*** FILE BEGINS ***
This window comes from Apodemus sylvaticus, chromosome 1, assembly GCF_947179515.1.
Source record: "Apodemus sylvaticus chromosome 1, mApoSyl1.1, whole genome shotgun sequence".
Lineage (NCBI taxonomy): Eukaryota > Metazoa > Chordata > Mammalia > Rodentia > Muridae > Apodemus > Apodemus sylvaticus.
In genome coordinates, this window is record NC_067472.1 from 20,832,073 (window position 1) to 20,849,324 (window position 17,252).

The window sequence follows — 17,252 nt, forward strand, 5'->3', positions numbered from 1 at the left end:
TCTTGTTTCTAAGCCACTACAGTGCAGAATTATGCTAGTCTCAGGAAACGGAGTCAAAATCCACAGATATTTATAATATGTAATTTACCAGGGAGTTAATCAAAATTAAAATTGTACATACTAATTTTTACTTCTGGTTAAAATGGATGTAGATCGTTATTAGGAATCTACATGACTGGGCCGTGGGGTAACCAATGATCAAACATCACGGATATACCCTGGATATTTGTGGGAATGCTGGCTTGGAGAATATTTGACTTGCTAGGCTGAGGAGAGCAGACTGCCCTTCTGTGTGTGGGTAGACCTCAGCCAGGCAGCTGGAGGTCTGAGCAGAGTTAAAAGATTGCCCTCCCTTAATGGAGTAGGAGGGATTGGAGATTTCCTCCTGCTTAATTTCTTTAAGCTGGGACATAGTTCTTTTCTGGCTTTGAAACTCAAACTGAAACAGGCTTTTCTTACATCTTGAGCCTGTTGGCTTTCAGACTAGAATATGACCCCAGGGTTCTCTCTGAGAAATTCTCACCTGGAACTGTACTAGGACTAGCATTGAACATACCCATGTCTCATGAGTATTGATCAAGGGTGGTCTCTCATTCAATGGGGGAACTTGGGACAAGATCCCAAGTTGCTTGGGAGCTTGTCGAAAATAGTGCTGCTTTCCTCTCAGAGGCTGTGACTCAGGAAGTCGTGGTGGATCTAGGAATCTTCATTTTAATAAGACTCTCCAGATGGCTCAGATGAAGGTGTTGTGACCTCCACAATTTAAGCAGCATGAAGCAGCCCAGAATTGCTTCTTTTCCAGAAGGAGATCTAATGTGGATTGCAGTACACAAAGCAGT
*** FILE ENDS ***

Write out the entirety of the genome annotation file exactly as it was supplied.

This window comes from Apodemus sylvaticus, chromosome 1, assembly GCF_947179515.1.
Source record: "Apodemus sylvaticus chromosome 1, mApoSyl1.1, whole genome shotgun sequence".
Lineage (NCBI taxonomy): Eukaryota > Metazoa > Chordata > Mammalia > Rodentia > Muridae > Apodemus > Apodemus sylvaticus.
In genome coordinates, this window is record NC_067472.1 from 20,832,073 (window position 1) to 20,849,324 (window position 17,252).

The window sequence follows — 17,252 nt, forward strand, 5'->3', positions numbered from 1 at the left end:
TCTTGTTTCTAAGCCACTACAGTGCAGAATTATGCTAGTCTCAGGAAACGGAGTCAAAATCCACAGATATTTATAATATGTAATTTACCAGGGAGTTAATCAAAATTAAAATTGTACATACTAATTTTTACTTCTGGTTAAAATGGATGTAGATCGTTATTAGGAATCTACATGACTGGGCCGTGGGGTAACCAATGATCAAACATCACGGATATACCCTGGATATTTGTGGGAATGCTGGCTTGGAGAATATTTGACTTGCTAGGCTGAGGAGAGCAGACTGCCCTTCTGTGTGTGGGTAGACCTCAGCCAGGCAGCTGGAGGTCTGAGCAGAGTTAAAAGATTGCCCTCCCTTAATGGAGTAGGAGGGATTGGAGATTTCCTCCTGCTTAATTTCTTTAAGCTGGGACATAGTTCTTTTCTGGCTTTGAAACTCAAACTGAAACAGGCTTTTCTTACATCTTGAGCCTGTTGGCTTTCAGACTAGAATATGACCCCAGGGTTCTCTCTGAGAAATTCTCACCTGGAACTGTACTAGGACTAGCATTGAACATACCCATGTCTCATGAGTATTGATCAAGGGTGGTCTCTCATTCAATGGGGGAACTTGGGACAAGATCCCAAGTTGCTTGGGAGCTTGTCGAAAATAGTGCTGCTTTCCTCTCAGAGGCTGTGACTCAGGAAGTCGTGGTGGATCTAGGAATCTTCATTTTAATAAGACTCTCCAGATGGCTCAGATGAAGGTGTTGTGACCTCCACAATTTAAGCAGCATGAAGCAGCCCAGAATTGCTTCTTTTCCAGAAGGAGATCTAATGTGGATTGCAGTACACAAAGCAGT